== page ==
About music therapy
Music therapy uses sound and music as a therapeutic medium to bring about change.
Music therapists are trained musicians and qualified therapists who assess and treat adults and children with sensory, physical and learning disability, mental health problems, emotional and behavioural disturbances and neurological problems. To work in the UK they have to be registered with the Health and Care Professions Council (HCPC) and adhere to strict standards and ethical principles.
The Music Therapy Charity was formed in 1969 to promote and support the activities of music therapists; its main funding is to music therapy research and bursaries for music therapists in training. It is the only funding body in the UK specifically supporting high quality research into what treatment outcomes can be expected with a course of music therapy.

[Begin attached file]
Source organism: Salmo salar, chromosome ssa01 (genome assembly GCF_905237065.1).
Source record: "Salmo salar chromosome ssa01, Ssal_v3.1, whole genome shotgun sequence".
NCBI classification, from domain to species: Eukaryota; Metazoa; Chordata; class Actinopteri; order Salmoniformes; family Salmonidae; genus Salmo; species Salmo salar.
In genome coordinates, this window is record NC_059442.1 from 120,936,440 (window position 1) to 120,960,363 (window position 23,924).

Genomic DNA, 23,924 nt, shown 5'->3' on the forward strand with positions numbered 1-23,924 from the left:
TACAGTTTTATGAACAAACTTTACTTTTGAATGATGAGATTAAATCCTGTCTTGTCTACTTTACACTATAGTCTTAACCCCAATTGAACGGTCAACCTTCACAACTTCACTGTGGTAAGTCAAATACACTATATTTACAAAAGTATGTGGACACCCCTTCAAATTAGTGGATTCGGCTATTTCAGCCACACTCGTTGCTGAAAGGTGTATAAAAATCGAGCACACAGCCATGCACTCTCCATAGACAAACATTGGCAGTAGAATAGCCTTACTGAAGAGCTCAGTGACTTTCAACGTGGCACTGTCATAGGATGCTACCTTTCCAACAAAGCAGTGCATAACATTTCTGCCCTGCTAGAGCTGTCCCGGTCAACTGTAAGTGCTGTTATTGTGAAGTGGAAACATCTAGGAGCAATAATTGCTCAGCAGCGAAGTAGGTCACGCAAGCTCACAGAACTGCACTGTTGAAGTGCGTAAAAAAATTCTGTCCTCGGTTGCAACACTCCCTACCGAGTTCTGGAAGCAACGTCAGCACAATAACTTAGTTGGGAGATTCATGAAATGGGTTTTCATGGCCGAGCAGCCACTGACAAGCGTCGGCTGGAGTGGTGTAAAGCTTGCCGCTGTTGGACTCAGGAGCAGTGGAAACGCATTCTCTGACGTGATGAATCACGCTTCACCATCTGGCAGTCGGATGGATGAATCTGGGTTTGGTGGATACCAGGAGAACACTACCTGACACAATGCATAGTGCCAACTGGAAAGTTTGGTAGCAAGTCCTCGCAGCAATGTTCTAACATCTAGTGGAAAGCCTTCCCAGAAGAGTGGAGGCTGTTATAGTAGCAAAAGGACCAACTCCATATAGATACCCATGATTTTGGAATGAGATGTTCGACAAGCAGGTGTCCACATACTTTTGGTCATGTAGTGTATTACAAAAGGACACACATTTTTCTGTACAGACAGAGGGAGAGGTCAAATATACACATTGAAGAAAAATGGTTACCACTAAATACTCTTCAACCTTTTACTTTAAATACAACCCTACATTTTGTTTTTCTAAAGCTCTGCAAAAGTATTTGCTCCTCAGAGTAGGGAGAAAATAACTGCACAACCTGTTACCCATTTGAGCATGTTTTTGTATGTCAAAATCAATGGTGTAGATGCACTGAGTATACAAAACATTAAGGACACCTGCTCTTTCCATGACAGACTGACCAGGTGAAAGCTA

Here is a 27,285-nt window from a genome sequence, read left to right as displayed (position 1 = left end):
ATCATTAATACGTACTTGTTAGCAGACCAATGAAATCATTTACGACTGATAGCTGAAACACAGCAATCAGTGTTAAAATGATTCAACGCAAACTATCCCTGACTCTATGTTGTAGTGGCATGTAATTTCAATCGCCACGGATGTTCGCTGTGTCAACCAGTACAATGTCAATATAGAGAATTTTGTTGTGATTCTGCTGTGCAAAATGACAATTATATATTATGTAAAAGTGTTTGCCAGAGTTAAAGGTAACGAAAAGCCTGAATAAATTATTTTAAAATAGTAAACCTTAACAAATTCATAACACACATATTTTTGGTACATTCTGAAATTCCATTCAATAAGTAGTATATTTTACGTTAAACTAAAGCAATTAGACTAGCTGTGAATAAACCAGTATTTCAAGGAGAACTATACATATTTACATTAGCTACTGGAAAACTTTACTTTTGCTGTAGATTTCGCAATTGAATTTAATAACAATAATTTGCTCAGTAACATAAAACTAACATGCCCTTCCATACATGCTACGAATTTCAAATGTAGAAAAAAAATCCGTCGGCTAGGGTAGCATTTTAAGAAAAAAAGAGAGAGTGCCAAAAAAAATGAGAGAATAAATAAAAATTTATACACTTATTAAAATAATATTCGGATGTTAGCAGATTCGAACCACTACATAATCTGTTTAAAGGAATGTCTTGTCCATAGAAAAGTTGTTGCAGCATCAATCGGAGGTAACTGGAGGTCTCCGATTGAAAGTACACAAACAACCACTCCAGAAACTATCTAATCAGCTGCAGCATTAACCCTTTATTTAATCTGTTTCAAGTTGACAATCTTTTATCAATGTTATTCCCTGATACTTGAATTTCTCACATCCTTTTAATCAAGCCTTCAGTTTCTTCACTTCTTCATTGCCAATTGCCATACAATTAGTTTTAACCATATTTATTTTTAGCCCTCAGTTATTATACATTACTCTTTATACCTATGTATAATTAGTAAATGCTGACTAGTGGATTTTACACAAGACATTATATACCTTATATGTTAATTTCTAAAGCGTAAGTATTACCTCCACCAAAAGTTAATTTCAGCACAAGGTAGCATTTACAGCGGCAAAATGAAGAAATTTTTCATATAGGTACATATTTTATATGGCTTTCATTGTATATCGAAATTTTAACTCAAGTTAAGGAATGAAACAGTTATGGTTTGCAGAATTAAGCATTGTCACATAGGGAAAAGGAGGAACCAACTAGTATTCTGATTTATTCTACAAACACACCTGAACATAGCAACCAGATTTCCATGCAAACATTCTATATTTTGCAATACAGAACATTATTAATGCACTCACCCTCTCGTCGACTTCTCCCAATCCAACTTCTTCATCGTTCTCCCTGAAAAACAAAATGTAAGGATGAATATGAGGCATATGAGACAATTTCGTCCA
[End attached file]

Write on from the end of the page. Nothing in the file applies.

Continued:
Music is a means of communicating between individuals.
As a therapeutic measure music can:
- be effective in reducing tension and anxiety, and challenging behaviour.
- increase self awareness, the awareness of others, and the ability to manage feelings and stress.
- encourage and promotes the development of communication and social skills, self expression, confidence and self esteem.
- promote well being, helps pain management and physical rehabilitation.
- help to meet the social, emotional, behavioural and cognitive needs of vulnerable people of all ages, contributing to the quality of life and enabling them to achieve their full potential.
On our site you can help us to fund research and bring the benefits of music therapy to more vulnerable people. Find out more about who can benefit from the services of a music therapist, where you can find a therapist and if you are a musician looking for a really rewarding career, how to become a music therapist.
For further resources, visit the website of the British Association for Music Therapy.